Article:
2.    Two-Step Mode: In two-step mode, the synchronization process requires two message exchanges between the master and the slave clocks. First, the master sends a PTP ‘Sync message’ without a timestamp of when the message is being sent out to the slave. A ‘Follow up’ message which records the timestamp of when the ‘Sync message’ was sent to the slave needs to be sent separately.

While either of the modes do propagate the accurate timestamp of the sync message sent by the master, to correct the delay in the master clock due to the time taken in reading its clock and sending the message, devices cannot use different modes in the same network.

Nexus switches support two-step mode but is advisable to check the data sheet of the switch.

Once the master-slave hierarchy is established, the slave clock needs to synchronize its time with the master clock. For instance, suppose the master clock shows 00:00:01.02 seconds and the slave clock show 00:00:02.09 seconds, with a natural progression timeline for both clocks, the following 4-step process is followed to sync those two clocks.


Step 1. Sync message: The master clock sends a sync message to the slave clock. The sync message contains the timestamp of the master clock when the message was sent. When the slave clocks receive the sync message, they record the time they received the message.

The synchronization process begins with the master clock reading its time (1.02) and transmitting it to the slave clock with a sync message. The slave clock records the time set from GM in the sync message and the time when the sync message got received.

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Figure 3: PTP Sync Message from master to slave

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Figure 4: Slave clock time recordings

Step 2. Follow up: After recognizing the delay between reading its clock and sending the sync packet, the master sends a follow-up message to the slave with an updated timestamp indicating the exact time at which the initial sync packet was sent.

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Figure 5: PTP Follow-Up Message

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Figure 6:  Slave clock time recordings after Follow-Up

Now the slave takes the difference between the local time and master time (1.02 – 2.12 = -1.10) and add to its current local time (2.13 – 1.10 = 1.03) and mark the slave time as 1.03.

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Figure 7: Slave time adjusts the time

The slave, however, recognizes that there is still a delay caused by the transmission time of the follow-up message from the master to the slave, which means that the master clock is different by the amount of time it takes for the message to be transmitted.

Step 3. Delay Request: Upon receiving an updated timestamp from the master via a follow-up message, the slave adjusts its time accordingly but notes a delay introduced by the transmission time of the message. To obtain a boomerang message with the master clock time, the slave sends a delay request to the master and notes the exact time that message was sent.


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Figure 8: Slave records Delay Request sent time

Step 4. Delay Response: The master time stamps the arrival of the delay-request message and responds with a Delay Response message.

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Figure 9: Delay Response message

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Figure 10: Recorded time of delay request responded by Master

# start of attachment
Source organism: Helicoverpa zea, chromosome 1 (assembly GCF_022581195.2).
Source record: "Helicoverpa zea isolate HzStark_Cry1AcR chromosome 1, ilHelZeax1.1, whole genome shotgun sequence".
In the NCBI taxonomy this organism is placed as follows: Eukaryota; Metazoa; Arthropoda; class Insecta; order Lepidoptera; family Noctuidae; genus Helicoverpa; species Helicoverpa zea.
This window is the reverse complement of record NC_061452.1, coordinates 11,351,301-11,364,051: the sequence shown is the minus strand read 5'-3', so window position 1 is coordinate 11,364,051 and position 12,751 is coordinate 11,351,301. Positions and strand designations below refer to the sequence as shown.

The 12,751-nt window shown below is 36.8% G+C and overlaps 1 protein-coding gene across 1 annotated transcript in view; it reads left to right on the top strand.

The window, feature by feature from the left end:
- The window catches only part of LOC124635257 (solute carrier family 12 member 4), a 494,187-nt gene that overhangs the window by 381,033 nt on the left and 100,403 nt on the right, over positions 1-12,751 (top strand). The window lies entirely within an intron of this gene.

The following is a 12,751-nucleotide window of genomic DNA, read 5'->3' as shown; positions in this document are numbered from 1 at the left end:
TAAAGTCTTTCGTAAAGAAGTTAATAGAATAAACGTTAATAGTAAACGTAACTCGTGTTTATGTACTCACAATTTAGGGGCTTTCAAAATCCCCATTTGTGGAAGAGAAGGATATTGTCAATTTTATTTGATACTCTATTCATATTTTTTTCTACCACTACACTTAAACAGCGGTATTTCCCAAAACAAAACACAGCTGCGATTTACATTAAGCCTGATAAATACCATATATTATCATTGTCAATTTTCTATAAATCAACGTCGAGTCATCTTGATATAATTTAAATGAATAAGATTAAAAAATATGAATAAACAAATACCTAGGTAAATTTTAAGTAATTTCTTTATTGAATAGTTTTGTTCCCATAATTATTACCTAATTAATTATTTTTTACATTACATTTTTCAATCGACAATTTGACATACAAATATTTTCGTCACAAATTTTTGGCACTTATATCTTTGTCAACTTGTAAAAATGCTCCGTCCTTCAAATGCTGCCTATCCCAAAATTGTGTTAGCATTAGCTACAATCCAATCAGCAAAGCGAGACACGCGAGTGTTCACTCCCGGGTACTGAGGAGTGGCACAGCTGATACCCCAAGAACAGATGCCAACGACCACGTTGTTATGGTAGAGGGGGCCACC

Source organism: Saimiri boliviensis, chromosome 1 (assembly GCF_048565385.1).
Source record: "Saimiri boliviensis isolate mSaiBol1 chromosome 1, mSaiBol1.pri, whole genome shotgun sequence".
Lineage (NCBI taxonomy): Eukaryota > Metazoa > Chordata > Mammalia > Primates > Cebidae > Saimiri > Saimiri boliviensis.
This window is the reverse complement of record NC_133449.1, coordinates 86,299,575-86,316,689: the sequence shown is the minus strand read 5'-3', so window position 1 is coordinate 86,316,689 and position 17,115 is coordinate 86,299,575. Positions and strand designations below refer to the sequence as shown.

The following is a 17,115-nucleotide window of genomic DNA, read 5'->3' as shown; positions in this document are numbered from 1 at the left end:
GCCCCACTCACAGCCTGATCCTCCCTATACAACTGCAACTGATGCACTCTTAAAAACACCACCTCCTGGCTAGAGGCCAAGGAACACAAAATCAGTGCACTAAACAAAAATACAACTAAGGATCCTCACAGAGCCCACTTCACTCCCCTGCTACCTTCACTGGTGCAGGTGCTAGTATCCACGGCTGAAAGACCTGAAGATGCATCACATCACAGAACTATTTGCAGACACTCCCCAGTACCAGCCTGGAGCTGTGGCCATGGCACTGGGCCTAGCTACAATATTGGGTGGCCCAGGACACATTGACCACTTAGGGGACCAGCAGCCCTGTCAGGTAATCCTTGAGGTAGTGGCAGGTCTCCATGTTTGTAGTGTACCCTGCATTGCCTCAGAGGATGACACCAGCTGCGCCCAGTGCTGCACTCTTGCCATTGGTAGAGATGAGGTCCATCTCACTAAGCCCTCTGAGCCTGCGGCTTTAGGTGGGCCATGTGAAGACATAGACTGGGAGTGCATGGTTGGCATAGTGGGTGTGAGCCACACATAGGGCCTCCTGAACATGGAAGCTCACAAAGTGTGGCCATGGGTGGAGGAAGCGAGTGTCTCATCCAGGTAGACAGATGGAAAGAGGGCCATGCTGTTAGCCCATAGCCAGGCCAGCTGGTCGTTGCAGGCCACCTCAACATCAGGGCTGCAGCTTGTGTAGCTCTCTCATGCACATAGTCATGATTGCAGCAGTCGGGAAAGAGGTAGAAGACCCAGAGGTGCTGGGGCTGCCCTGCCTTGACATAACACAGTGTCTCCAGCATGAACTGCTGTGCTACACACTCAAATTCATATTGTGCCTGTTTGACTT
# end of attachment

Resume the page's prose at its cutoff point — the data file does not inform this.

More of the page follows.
The slave can calculate the round-trip transmission delay by subtracting the Delay Response stamped time by the master from the Delay Request time sent by the slave, and then dividing the result by 2 to account for the round-trip. For instance, ((1.09-1.04)/2 = .025s). The slave then corrects its time by adding the difference to its current time (1.10 + 0.025 = 1.125s)

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Figure 11: Final corrected time of the slave after 1st iteration of sync process

The synchronization process repeats on Nexus 9000 switches with a new sync message sent by default every 2 log seconds1 , continuously adjusting the clock to the nearest micro or nano-second correction

1In Cisco PTP (Precision Time Protocol), a log second refers to a unit of time measurement that is used to represent the frequency offset between two clocks. It is defined as the logarithm (base 2) of the ratio of the frequencies of the two clocks, multiplied by the duration of one second.

In other words, if two clocks have a frequency offset of f1/f2, where f1 is the frequency of one clock and f2 is the frequency of the other, then the log second value for this offset is given by:

log2(f1/f2) x 1 second

PTP Considerations and Design Options

Clock sources for PTP synchronization

PTP is a time synchronization mechanism that can be accomplished by utilizing a variety of clock sources. The quality of the clock source plays a vital role in achieving accurate synchronization using PTP. Several clock sources are available for PTP synchronization, for example:

GPS: Global Positioning System (GPS) is a satellite-based navigation system that provides accurate time information. GPS is one of the most common sources of clock used for PTP synchronization.

NTP (Network Time Protocol) server: NTP is a protocol used for synchronizing a device clock with a server over the network, can be used as a reference source of the time and provide for timekeeping in PTP networks.

IEEE 1588 Grandmaster Clock generators: An IEEE 1588 compliant device can generate the PTP signals and acts as the reference clock for the network.

In general, PTP can use any source of clock that provides accurate and reliable time information. The selection of the clock source depends on the specific requirements of the application and the environment in which it is used.

PTP GM Options

GPS synced PTP devices:

     Cisco Nexus 9000 FX3 switches have an onboarded GNSS receiver and a high-precision oscillator in the switch which is specifically designed to provide accurate and stable clock signals for time synchronization.

     Cisco Nexus GM Time Sync NIC is bundled with a GNSS receiver and equipped with configuration and management software that operates on any Linux host allowing it to run as a dedicated GM appliance.

     Non-Cisco NICs like the Intel XXV710-DA2T NIC with onboarded GPS receivers.


NTP synced PTP devices: